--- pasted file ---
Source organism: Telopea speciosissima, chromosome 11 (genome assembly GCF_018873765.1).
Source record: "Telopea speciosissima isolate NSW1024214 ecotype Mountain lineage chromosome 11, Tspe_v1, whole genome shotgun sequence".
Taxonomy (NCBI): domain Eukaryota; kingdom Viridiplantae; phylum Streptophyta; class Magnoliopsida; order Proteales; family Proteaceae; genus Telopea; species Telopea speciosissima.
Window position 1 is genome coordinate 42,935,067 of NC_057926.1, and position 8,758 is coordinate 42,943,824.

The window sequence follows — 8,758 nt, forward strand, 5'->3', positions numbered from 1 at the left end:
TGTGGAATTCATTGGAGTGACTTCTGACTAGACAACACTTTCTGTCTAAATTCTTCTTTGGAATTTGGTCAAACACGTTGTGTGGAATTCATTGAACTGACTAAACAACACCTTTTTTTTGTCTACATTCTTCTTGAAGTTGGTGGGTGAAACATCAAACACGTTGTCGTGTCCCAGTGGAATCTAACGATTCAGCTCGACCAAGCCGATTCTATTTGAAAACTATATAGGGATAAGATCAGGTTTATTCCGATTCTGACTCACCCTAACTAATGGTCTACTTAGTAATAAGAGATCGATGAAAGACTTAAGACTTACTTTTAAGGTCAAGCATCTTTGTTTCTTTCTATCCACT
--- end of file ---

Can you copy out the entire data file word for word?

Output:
Source organism: Telopea speciosissima, chromosome 11 (genome assembly GCF_018873765.1).
Source record: "Telopea speciosissima isolate NSW1024214 ecotype Mountain lineage chromosome 11, Tspe_v1, whole genome shotgun sequence".
Taxonomy (NCBI): domain Eukaryota; kingdom Viridiplantae; phylum Streptophyta; class Magnoliopsida; order Proteales; family Proteaceae; genus Telopea; species Telopea speciosissima.
Window position 1 is genome coordinate 42,935,067 of NC_057926.1, and position 8,758 is coordinate 42,943,824.

The window sequence follows — 8,758 nt, forward strand, 5'->3', positions numbered from 1 at the left end:
TGTGGAATTCATTGGAGTGACTTCTGACTAGACAACACTTTCTGTCTAAATTCTTCTTTGGAATTTGGTCAAACACGTTGTGTGGAATTCATTGAACTGACTAAACAACACCTTTTTTTTGTCTACATTCTTCTTGAAGTTGGTGGGTGAAACATCAAACACGTTGTCGTGTCCCAGTGGAATCTAACGATTCAGCTCGACCAAGCCGATTCTATTTGAAAACTATATAGGGATAAGATCAGGTTTATTCCGATTCTGACTCACCCTAACTAATGGTCTACTTAGTAATAAGAGATCGATGAAAGACTTAAGACTTACTTTTAAGGTCAAGCATCTTTGTTTCTTTCTATCCACT